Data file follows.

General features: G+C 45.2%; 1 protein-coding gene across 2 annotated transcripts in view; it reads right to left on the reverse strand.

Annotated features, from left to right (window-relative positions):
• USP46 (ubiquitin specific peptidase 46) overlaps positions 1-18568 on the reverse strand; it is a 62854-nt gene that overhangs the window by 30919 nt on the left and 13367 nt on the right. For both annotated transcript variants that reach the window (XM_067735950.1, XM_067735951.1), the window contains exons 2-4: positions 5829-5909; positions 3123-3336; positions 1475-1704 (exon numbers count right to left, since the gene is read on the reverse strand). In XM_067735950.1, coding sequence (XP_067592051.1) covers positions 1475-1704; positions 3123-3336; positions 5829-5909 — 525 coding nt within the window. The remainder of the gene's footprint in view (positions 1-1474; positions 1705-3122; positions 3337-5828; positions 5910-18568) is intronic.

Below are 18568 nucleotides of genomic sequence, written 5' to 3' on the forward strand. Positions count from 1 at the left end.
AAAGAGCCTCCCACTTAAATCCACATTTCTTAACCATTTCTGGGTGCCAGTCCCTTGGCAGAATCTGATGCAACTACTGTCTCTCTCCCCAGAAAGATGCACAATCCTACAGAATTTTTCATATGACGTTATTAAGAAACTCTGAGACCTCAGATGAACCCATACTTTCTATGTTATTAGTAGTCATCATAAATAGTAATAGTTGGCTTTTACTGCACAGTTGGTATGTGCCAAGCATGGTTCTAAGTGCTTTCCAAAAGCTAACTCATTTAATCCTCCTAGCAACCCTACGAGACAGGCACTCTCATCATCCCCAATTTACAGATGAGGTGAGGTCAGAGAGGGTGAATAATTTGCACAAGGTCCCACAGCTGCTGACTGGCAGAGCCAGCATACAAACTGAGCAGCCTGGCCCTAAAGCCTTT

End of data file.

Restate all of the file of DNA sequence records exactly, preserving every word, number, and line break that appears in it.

General features: G+C 45.2%; 1 protein-coding gene across 2 annotated transcripts in view; it reads right to left on the reverse strand.

Annotated features, from left to right (window-relative positions):
• USP46 (ubiquitin specific peptidase 46) overlaps positions 1-18568 on the reverse strand; it is a 62854-nt gene that overhangs the window by 30919 nt on the left and 13367 nt on the right. For both annotated transcript variants that reach the window (XM_067735950.1, XM_067735951.1), the window contains exons 2-4: positions 5829-5909; positions 3123-3336; positions 1475-1704 (exon numbers count right to left, since the gene is read on the reverse strand). In XM_067735950.1, coding sequence (XP_067592051.1) covers positions 1475-1704; positions 3123-3336; positions 5829-5909 — 525 coding nt within the window. The remainder of the gene's footprint in view (positions 1-1474; positions 1705-3122; positions 3337-5828; positions 5910-18568) is intronic.

Below are 18568 nucleotides of genomic sequence, written 5' to 3' on the forward strand. Positions count from 1 at the left end.
AAAGAGCCTCCCACTTAAATCCACATTTCTTAACCATTTCTGGGTGCCAGTCCCTTGGCAGAATCTGATGCAACTACTGTCTCTCTCCCCAGAAAGATGCACAATCCTACAGAATTTTTCATATGACGTTATTAAGAAACTCTGAGACCTCAGATGAACCCATACTTTCTATGTTATTAGTAGTCATCATAAATAGTAATAGTTGGCTTTTACTGCACAGTTGGTATGTGCCAAGCATGGTTCTAAGTGCTTTCCAAAAGCTAACTCATTTAATCCTCCTAGCAACCCTACGAGACAGGCACTCTCATCATCCCCAATTTACAGATGAGGTGAGGTCAGAGAGGGTGAATAATTTGCACAAGGTCCCACAGCTGCTGACTGGCAGAGCCAGCATACAAACTGAGCAGCCTGGCCCTAAAGCCTTT